Bowel cancer is also called colorectal cancer. It affects the large bowel, which is made up of the colon and rectum.
The cells in your body normally divide and grow in a controlled way. When cancer develops, the cells change and can grow in an uncontrolled way.
Most bowel cancers develop from pre-cancerous growths, called polyps. But not all polyps develop into cancer. If your doctor finds any polyps, he or she can remove them to prevent them becoming cancerous.
Cancer cells may stay in the bowel or they might spread to other parts of the body, like the liver or lungs.
Facts and figures about bowel cancer
These statistics can only give you a general idea of how bowel cancer affects the UK population. They cannot tell you what will happen to you, as this depends on lots of things, like what treatment you have. Your GP or healthcare team can tell you more about your individual situation and how these statistics may affect you.
How common is bowel cancer?
Bowel cancer is the fourth most common cancer in the UK, after breast, prostate and lung cancers.
Over 41,000 people are diagnosed with bowel cancer every year in the UK.
More than nine out of ten new cases (94%) are diagnosed in people over the age of 50, and nearly six out of ten cases (58%) are diagnosed in people aged 70 or over. But bowel cancer can affect any age. More than 2,400 new cases are diagnosed each year in people under the age of 50.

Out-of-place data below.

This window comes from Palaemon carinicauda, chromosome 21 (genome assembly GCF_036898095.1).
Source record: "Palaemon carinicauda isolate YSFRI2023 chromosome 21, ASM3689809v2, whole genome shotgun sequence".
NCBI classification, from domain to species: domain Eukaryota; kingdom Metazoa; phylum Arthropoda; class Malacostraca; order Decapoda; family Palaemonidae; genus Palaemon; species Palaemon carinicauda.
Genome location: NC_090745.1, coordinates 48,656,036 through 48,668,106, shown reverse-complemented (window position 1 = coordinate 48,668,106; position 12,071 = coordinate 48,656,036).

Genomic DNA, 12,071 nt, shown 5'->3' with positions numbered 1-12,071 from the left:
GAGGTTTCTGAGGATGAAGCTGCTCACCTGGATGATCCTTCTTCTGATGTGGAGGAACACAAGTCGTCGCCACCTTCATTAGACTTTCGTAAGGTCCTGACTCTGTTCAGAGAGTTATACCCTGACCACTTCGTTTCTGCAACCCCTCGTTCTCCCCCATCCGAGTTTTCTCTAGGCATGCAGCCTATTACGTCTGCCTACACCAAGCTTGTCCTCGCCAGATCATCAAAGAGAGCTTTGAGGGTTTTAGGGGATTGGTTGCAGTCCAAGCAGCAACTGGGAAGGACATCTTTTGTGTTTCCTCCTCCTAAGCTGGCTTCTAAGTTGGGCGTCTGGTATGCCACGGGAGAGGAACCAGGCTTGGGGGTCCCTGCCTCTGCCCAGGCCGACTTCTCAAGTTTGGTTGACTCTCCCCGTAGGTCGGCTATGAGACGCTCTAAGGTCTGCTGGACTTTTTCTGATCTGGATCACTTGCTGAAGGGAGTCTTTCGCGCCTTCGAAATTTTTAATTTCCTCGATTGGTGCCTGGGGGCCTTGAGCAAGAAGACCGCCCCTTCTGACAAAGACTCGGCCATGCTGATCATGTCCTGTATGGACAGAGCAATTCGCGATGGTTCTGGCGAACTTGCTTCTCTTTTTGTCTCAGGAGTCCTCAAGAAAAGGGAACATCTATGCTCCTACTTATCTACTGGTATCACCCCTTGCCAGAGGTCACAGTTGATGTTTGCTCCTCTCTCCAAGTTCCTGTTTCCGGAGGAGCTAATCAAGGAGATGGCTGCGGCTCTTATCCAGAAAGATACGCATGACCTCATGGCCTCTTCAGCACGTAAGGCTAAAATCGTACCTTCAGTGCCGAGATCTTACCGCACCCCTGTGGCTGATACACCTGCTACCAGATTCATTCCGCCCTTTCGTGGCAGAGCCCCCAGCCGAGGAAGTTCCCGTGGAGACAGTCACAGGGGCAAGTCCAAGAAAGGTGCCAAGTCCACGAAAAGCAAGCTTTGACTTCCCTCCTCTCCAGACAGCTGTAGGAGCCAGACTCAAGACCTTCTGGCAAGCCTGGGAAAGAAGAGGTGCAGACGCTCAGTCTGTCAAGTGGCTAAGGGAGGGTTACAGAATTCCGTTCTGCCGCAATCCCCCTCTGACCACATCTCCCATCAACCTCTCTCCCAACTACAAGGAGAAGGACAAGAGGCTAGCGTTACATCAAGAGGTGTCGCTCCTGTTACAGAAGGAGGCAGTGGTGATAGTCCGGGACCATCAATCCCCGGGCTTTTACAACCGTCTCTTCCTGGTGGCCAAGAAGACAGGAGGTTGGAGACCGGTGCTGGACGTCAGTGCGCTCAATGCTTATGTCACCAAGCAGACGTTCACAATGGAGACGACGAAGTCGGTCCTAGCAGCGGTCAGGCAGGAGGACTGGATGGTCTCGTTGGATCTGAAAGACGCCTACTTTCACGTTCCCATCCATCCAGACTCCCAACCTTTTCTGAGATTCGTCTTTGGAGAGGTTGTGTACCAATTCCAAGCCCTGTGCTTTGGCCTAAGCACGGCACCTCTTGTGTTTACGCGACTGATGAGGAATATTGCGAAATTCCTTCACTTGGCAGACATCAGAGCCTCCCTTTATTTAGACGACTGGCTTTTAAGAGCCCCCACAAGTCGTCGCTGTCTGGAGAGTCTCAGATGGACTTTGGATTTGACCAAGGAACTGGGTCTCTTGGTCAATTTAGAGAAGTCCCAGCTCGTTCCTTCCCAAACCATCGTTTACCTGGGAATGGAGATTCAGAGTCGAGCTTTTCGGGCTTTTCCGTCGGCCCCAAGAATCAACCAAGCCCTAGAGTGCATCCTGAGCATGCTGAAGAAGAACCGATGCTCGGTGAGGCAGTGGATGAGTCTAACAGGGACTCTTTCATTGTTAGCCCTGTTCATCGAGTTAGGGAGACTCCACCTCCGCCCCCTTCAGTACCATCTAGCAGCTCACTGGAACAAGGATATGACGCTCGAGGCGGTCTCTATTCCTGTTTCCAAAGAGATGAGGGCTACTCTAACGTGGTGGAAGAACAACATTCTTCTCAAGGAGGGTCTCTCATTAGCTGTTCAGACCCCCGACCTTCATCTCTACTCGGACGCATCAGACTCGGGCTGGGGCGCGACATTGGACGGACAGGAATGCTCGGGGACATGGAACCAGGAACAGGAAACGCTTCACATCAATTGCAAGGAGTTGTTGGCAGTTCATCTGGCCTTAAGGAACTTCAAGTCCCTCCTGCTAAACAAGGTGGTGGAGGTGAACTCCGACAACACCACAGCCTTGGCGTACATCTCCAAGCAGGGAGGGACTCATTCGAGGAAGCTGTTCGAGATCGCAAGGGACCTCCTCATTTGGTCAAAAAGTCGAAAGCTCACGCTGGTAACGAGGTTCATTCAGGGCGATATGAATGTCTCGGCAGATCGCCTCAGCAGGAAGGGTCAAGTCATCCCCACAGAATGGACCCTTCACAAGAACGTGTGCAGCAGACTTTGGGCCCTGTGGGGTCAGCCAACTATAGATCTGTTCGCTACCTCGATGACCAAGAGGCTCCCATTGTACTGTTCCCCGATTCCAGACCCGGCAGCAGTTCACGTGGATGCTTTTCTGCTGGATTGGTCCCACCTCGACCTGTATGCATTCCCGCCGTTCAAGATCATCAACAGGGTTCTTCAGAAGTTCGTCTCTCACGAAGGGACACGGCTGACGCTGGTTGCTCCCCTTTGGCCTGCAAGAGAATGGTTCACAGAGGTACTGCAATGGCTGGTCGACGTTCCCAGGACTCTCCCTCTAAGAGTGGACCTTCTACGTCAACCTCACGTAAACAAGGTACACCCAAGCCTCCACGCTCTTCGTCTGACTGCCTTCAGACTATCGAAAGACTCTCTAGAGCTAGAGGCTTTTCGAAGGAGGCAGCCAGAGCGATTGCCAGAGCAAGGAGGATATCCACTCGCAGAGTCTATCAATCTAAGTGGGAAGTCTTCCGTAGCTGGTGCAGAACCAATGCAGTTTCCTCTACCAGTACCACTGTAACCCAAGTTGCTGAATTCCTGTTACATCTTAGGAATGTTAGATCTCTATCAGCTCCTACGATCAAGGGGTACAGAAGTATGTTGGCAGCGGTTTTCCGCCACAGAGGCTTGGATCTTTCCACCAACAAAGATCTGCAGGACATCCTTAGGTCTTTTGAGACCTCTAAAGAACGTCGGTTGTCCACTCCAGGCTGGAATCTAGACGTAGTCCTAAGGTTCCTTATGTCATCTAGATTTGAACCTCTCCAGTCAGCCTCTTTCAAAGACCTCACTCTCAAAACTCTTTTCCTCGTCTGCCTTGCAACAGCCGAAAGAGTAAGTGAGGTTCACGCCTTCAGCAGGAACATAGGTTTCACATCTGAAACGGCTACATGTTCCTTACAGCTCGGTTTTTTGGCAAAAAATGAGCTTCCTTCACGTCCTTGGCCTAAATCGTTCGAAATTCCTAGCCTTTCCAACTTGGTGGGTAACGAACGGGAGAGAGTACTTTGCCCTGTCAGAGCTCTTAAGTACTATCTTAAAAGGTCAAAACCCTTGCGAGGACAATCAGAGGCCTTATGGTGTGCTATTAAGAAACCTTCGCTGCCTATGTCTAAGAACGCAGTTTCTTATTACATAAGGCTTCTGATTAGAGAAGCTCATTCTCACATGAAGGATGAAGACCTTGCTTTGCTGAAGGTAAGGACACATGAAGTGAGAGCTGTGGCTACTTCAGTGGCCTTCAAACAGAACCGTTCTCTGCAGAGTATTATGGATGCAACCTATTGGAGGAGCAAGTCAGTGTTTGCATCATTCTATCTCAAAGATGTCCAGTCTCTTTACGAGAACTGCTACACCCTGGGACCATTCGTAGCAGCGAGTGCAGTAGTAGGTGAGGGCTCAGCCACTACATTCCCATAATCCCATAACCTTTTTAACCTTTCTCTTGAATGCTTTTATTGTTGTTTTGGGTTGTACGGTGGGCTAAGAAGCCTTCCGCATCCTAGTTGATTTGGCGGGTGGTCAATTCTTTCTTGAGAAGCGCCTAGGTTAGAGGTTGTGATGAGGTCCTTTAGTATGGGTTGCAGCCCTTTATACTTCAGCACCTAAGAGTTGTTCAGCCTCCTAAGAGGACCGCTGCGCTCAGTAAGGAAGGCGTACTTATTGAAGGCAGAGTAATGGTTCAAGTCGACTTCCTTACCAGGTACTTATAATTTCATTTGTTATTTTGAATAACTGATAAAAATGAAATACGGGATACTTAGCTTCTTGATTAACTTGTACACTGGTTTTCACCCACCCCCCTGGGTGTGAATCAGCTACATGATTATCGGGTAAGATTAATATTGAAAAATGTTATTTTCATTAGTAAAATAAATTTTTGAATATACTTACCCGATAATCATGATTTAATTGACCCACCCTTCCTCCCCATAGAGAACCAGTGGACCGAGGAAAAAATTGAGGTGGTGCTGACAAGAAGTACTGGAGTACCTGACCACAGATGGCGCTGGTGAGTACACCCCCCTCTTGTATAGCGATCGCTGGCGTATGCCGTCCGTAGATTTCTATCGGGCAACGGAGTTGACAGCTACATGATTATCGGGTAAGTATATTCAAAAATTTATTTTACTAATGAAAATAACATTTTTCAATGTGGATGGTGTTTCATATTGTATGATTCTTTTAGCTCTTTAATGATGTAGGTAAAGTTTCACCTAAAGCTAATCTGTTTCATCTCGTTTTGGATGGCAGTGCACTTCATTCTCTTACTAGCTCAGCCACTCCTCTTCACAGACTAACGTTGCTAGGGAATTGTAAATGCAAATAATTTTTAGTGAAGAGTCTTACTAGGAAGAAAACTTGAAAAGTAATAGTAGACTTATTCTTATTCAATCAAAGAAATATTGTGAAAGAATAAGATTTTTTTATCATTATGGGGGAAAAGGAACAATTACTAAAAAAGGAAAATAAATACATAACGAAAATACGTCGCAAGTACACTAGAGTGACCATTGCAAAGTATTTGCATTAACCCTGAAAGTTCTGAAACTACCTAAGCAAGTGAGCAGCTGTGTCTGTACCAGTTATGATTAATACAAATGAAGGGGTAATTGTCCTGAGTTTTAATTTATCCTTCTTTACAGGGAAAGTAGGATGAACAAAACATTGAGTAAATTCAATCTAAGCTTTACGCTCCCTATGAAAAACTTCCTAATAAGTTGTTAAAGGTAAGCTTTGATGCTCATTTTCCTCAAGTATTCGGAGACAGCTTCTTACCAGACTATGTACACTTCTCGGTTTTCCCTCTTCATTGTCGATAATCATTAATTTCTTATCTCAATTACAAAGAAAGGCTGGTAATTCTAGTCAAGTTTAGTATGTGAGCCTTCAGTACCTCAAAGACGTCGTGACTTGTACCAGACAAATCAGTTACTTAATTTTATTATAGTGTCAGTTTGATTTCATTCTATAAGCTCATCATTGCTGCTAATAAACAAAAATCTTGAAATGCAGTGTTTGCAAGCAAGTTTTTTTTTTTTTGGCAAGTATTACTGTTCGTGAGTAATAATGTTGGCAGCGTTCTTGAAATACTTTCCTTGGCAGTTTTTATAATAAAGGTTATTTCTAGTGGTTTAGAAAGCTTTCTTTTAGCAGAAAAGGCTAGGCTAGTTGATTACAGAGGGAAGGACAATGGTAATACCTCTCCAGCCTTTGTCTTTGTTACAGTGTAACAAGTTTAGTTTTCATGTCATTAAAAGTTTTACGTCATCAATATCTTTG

1 in 14 men (7%) and 1 in 19 women (5%) will be diagnosed with bowel cancer during their lifetime.
How many people are living with bowel cancer?
Around 290,000 people living in the UK today have been diagnosed with bowel cancer.
How many people survive bowel cancer?
Bowel cancer is treatable and curable, especially if it’s diagnosed early.
More than nine out of ten people diagnosed with stage 1 bowel cancer survive five years or more after diagnosis. However this drops significantly as the disease develops.
There is only a small chance that bowel cancer will come back after five years.
16,200 people die from bowel cancer in the UK every year. It is the second most common cause of cancer death in the UK, behind lung cancer. But the number of people dying of bowel cancer has been falling since the 1970s. This may be due to earlier diagnosis and better treatment.
Cancer Research UK provides statistics and information on the outlook for bowel cancer.
Updated March 2016. Due for review March 2017